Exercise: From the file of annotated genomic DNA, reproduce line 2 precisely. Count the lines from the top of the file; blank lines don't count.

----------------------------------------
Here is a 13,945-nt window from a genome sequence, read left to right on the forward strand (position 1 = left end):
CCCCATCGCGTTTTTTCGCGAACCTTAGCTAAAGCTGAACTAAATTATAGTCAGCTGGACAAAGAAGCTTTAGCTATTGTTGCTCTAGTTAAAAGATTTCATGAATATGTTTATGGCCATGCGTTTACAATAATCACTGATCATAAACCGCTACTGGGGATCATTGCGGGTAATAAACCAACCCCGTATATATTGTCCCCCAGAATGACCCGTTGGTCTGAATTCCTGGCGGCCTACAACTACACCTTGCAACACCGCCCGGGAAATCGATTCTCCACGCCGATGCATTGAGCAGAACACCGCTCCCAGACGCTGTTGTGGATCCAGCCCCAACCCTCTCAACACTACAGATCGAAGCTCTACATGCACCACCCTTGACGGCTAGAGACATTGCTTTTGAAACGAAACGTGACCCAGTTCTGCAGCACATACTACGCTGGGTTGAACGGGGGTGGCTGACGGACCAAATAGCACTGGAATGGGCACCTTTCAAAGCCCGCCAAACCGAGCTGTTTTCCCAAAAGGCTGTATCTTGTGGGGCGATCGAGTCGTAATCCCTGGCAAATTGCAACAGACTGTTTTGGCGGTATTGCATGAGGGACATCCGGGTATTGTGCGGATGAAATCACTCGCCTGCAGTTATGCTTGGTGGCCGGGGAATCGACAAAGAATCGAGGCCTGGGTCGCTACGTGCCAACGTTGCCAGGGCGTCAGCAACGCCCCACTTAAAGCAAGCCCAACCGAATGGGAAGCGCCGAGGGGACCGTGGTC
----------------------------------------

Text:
CCCCATCGCGTTTTTTCGCGAACCTTAGCTAAAGCTGAACTAAATTATAGTCAGCTGGACAAAGAAGCTTTAGCTATTGTTGCTCTAGTTAAAAGATTTCATGAATATGTTTATGGCCATGCGTTTACAATAATCACTGATCATAAACCGCTACTGGGGATCATTGCGGGTAATAAACCAACCCCGTATATATTGTCCCCCAGAATGACCCGTTGGTCTGAATTCCTGGCGGCCTACAACTACACCTTGCAACACCGCCCGGGAAATCGATTCTCCACGCCGATGCATTGAGCAGAACACCGCTCCCAGACGCTGTTGTGGATCCAGCCCCAACCCTCTCAACACTACAGATCGAAGCTCTACATGCACCACCCTTGACGGCTAGAGACATTGCTTTTGAAACGAAACGTGACCCAGTTCTGCAGCACATACTACGCTGGGTTGAACGGGGGTGGCTGACGGACCAAATAGCACTGGAATGGGCACCTTTCAAAGCCCGCCAAACCGAGCTGTTTTCCCAAAAGGCTGTATCTTGTGGGGCGATCGAGTCGTAATCCCTGGCAAATTGCAACAGACTGTTTTGGCGGTATTGCATGAGGGACATCCGGGTATTGTGCGGATGAAATCACTCGCCTGCAGTTATGCTTGGTGGCCGGGGAATCGACAAAGAATCGAGGCCTGGGTCGCTACGTGCCAACGTTGCCAGGGCGTCAGCAACGCCCCACTTAAAGCAAGCCCAACCGAATGGGAAGCGCCGAGGGGACCGTGGTC